Good professors work to try to change those situations rather than sitting around complaining about it.  They read books on teaching, talk to successful colleagues, keep trying different techniques, do whatever they need to do to improve.  They still have some classes that don’t work, but those become the exception, not the norm, and their reputations change, not surprisingly.

What I have noticed that other professors (the ones with the bad reputation among their peers) do, though, is blame the students.  They do the typical “Students today just don’t…” or “Students today aren’t like they were when I was a student.”  They spend all of their time and energy talking about all the things that are wrong with students, none of which are things they, the professor, can really change, rather than focusing on the parts of the class they can change.

We all know students have changed since we were students, and they’re going to continue to change.  That’s how life works.  That means that we have to find a way to teach those different students, as that’s our job.  If students don’t know how to behave in class, then we have to teach them.  If students don’t know how to study, then we have to teach them.  If they don’t know how to have a fifty-minute discussion, then we have to teach them.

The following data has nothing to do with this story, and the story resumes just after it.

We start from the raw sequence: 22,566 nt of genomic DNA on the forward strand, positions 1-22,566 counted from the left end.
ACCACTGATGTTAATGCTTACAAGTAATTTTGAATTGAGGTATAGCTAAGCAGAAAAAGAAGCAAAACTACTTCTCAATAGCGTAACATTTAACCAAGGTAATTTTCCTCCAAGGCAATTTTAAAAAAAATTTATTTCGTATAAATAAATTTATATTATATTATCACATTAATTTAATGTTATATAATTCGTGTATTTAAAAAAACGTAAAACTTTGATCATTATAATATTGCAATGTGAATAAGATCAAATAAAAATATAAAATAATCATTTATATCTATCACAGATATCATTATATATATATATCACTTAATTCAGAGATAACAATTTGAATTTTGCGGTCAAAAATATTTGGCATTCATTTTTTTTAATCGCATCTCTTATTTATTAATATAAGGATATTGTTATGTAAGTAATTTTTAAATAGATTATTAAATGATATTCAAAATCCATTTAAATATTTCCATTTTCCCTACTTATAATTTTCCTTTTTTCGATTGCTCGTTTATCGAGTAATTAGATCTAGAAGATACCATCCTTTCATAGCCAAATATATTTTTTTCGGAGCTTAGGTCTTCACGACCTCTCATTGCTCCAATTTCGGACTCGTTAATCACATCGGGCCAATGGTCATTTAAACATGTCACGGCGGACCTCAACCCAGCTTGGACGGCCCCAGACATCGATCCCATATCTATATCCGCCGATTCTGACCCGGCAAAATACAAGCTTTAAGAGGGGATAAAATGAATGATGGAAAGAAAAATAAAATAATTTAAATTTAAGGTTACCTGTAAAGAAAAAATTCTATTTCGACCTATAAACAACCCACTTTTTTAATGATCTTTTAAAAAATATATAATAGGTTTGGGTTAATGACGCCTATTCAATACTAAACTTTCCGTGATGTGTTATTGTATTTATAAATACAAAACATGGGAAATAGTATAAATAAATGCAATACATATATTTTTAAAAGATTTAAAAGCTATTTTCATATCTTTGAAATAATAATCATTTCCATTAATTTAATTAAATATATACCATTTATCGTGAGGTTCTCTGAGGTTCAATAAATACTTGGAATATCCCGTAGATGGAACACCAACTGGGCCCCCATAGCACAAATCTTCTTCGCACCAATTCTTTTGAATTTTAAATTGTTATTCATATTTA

Students have to do their part, certainly, but blaming their ignorance does no one any good.  Our job is to help them see what they don’t know and motivate (or force) them to fill in those gaps.  We can only do so, though, if we are willing to change what we can about our teaching to meet the goals of the class.

When I think about professors I’ve worked with who have bad reputations among the faculty, the ones we try to help students avoid when we are advising, I think about professors who blame their students instead of doing the work they need to improve.  We never like it when students blame us for their poor performance; I’m not sure why we don’t see when we do the same to them.